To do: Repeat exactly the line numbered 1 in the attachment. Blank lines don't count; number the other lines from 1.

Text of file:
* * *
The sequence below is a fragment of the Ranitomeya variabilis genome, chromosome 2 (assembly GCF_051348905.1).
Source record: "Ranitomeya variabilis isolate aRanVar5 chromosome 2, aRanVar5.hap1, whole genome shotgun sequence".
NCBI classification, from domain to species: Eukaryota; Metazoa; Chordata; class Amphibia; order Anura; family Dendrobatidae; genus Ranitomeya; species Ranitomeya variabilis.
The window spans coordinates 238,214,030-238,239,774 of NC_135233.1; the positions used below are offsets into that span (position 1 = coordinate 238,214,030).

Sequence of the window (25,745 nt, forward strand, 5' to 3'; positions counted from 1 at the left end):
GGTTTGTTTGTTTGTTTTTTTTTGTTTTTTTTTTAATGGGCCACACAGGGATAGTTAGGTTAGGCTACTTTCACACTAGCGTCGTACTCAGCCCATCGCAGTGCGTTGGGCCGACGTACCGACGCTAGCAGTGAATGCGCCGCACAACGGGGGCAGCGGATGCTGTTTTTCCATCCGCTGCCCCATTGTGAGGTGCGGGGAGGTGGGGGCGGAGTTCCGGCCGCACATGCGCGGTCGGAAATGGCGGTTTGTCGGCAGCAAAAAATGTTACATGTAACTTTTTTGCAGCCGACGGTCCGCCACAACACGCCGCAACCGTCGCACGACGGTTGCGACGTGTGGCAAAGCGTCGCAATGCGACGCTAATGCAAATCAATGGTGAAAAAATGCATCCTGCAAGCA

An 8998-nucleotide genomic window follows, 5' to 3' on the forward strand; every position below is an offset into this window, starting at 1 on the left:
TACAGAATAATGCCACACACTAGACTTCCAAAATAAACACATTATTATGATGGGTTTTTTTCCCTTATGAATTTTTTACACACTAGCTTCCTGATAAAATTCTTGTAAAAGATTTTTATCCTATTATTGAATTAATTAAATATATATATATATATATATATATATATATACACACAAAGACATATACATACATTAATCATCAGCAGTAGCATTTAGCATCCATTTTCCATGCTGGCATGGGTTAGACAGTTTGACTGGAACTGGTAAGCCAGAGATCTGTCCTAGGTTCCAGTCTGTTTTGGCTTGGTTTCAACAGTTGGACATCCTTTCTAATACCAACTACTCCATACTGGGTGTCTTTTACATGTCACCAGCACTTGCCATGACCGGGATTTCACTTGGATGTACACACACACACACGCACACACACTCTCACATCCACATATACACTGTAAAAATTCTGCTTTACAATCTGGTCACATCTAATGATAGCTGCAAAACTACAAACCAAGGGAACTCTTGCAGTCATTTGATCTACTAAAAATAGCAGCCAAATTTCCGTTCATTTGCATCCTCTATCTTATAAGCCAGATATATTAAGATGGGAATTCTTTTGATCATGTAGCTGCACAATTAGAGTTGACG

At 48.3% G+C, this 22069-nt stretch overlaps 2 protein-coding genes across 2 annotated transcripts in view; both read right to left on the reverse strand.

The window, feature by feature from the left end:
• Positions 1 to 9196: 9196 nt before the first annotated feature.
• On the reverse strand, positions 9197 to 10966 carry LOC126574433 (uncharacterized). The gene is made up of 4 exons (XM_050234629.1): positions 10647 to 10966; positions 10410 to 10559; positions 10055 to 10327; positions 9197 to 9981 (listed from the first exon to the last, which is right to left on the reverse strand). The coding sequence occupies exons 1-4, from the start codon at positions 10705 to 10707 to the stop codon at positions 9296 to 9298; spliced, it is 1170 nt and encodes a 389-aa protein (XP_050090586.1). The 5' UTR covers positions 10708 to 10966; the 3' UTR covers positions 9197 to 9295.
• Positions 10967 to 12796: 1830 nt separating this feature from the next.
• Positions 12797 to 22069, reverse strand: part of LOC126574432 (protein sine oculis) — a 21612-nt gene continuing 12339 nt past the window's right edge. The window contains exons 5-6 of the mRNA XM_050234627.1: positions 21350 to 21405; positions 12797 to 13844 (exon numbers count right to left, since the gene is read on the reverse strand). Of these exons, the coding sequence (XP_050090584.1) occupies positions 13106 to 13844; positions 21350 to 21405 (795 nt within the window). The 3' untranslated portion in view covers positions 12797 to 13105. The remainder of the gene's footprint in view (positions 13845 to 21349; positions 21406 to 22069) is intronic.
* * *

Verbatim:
The sequence below is a fragment of the Ranitomeya variabilis genome, chromosome 2 (assembly GCF_051348905.1).